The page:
Tracking wildlife carcasses removed by WSDOT maintenance staff

Learn about the wildlife carcass removal database and how to request information on wildlife mortalities on Washington state highways. The Washington State Department of Transportation (WSDOT) monitors carcass removals to reduce wildlife deaths and improve highway safety. 

Wildlife carcass removal database

This database stores data about wildlife carcasses (primarily deer and elk) removed from state highways by WSDOT maintenance crews and by citizens under the deer and elk salvage law. These data help with project planning and identifying wildlife collision problem areas.

Requesting carcass removal data

To request carcass removal data, contact Kelly McAllister, Fish and Wildlife Biologist, Kelly.McAllister@wsdot.wa.gov.

Federal law protects transportation agencies from liability associated with the collection of data needed to improve the safety of highways. This includes wildlife collision data. Requestors of carcass removal data will be asked to review information on the legal issues and limitations of these data prior to having their request filled.

Uses for the data

These data help identify the most important locations for fencing and crossing structures to reduce wildlife mortalities and improve highway safety. The statewide habitat connectivity analysis provides additional information to identify important wildlife movement corridors where animals are crossing highways successfully and collisions avoided.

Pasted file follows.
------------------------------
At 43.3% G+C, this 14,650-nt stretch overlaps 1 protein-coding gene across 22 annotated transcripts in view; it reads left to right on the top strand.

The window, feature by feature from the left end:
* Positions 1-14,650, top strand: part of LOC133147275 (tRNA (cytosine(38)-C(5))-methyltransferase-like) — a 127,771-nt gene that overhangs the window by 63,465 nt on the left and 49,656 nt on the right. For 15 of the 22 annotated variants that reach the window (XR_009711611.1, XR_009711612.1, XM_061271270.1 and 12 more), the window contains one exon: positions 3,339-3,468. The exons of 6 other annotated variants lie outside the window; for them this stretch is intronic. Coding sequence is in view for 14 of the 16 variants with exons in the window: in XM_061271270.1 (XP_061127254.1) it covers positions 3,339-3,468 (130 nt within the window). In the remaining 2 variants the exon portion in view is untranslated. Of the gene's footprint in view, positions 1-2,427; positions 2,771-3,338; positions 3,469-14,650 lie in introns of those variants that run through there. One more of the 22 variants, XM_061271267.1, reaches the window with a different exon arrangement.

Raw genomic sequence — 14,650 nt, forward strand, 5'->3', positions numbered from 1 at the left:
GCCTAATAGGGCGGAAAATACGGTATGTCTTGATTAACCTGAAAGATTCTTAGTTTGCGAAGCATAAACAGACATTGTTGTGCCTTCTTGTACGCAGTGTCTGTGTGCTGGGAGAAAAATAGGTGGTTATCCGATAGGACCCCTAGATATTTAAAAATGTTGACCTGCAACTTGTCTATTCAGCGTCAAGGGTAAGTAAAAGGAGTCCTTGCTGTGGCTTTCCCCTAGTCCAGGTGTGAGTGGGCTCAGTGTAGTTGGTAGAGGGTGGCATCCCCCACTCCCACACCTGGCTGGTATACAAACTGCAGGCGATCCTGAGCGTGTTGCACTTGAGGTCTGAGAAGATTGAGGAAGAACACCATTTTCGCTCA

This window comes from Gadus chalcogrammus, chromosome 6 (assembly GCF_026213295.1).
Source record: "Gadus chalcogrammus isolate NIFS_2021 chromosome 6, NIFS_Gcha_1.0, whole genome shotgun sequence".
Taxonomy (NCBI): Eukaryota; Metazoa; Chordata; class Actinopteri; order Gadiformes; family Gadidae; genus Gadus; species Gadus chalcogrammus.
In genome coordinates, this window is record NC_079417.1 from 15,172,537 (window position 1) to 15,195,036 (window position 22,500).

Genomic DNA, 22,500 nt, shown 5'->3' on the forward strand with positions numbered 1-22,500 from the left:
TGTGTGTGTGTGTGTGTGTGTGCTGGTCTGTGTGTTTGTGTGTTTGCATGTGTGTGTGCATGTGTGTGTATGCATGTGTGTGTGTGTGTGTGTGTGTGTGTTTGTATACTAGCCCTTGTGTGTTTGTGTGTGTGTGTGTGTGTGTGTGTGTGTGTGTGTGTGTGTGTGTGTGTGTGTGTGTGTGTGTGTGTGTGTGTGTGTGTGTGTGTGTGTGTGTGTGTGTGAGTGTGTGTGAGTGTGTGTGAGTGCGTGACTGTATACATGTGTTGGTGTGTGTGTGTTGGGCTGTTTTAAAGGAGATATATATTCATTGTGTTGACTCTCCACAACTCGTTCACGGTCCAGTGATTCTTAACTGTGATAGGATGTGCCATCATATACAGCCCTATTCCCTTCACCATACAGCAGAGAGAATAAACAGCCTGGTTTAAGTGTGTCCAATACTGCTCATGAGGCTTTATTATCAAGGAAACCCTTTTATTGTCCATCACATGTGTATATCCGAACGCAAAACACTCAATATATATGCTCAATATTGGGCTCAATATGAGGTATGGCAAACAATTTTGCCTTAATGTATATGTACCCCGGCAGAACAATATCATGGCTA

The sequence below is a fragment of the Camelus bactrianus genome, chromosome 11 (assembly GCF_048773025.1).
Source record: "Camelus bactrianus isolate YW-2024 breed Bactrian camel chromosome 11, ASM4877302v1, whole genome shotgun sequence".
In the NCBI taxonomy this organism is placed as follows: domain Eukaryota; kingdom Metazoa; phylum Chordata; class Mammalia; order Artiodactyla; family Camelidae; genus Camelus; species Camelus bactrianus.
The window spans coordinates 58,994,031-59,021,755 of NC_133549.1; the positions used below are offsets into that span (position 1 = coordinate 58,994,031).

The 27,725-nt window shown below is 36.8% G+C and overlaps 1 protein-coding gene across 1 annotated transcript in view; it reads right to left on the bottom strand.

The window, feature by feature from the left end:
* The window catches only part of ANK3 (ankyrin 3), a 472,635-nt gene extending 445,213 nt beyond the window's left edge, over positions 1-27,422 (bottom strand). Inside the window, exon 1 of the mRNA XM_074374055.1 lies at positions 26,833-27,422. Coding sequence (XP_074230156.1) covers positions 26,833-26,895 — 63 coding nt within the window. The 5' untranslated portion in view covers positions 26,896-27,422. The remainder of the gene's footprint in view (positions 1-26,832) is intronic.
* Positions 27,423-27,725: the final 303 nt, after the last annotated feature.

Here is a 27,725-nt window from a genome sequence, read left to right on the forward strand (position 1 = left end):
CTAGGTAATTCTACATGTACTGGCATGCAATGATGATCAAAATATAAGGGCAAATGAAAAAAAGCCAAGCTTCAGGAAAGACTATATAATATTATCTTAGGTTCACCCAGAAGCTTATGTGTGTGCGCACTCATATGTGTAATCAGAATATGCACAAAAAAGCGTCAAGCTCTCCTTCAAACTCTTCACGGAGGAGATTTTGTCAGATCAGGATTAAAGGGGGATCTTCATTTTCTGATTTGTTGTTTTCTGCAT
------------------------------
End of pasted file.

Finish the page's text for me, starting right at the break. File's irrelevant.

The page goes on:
Map of deer and elk collision problem areas in Washington state. Click image for a larger map.

See An Analysis of Deer- and Elk-Vehicle Collision Sites along State Highways in Washington State for an example of research using carcass removal data.

Accuracy of the data

The carcass removal data are not a complete record of collisions.

  • Animals sometimes survive a collision or expire outside of the road right-of-way.
  • Other agencies (like the Washington Department of Fish and Wildlife) may pick up carcasses and not report them to WSDOT. Sometimes, citizens salvage deer or elk and fail to submit an online report.
  • The accuracy of collision locations varies. Maintenance staff are encouraged to report locations to the nearest tenth of a mile but locations can be rounded to the nearest half or whole milepost.

Reducing the risk of wildlife collisions

Visit our Reducing the risk of wildlife collisions page to find out more about wildlife-vehicle collisions and what WSDOT is doing to reduce the risks of wildlife mortality on Washington state highways.